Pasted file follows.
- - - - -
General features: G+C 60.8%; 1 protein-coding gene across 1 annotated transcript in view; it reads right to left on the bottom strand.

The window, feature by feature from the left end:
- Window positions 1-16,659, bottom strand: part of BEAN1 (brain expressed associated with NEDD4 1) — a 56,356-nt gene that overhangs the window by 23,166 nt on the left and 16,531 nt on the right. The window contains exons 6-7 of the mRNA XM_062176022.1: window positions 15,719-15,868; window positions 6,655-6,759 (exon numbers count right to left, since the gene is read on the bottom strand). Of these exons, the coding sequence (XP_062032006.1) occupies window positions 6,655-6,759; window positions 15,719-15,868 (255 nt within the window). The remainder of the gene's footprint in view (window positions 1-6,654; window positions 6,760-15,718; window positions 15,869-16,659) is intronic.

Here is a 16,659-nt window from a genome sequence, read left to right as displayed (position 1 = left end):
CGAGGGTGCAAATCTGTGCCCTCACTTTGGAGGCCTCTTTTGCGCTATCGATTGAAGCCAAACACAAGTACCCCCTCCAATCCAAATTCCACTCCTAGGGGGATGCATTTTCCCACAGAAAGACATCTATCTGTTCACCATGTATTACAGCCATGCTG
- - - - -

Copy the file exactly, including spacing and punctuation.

General features: G+C 60.8%; 1 protein-coding gene across 1 annotated transcript in view; it reads right to left on the bottom strand.

The window, feature by feature from the left end:
- Window positions 1-16,659, bottom strand: part of BEAN1 (brain expressed associated with NEDD4 1) — a 56,356-nt gene that overhangs the window by 23,166 nt on the left and 16,531 nt on the right. The window contains exons 6-7 of the mRNA XM_062176022.1: window positions 15,719-15,868; window positions 6,655-6,759 (exon numbers count right to left, since the gene is read on the bottom strand). Of these exons, the coding sequence (XP_062032006.1) occupies window positions 6,655-6,759; window positions 15,719-15,868 (255 nt within the window). The remainder of the gene's footprint in view (window positions 1-6,654; window positions 6,760-15,718; window positions 15,869-16,659) is intronic.

Here is a 16,659-nt window from a genome sequence, read left to right as displayed (position 1 = left end):
CGAGGGTGCAAATCTGTGCCCTCACTTTGGAGGCCTCTTTTGCGCTATCGATTGAAGCCAAACACAAGTACCCCCTCCAATCCAAATTCCACTCCTAGGGGGATGCATTTTCCCACAGAAAGACATCTATCTGTTCACCATGTATTACAGCCATGCTG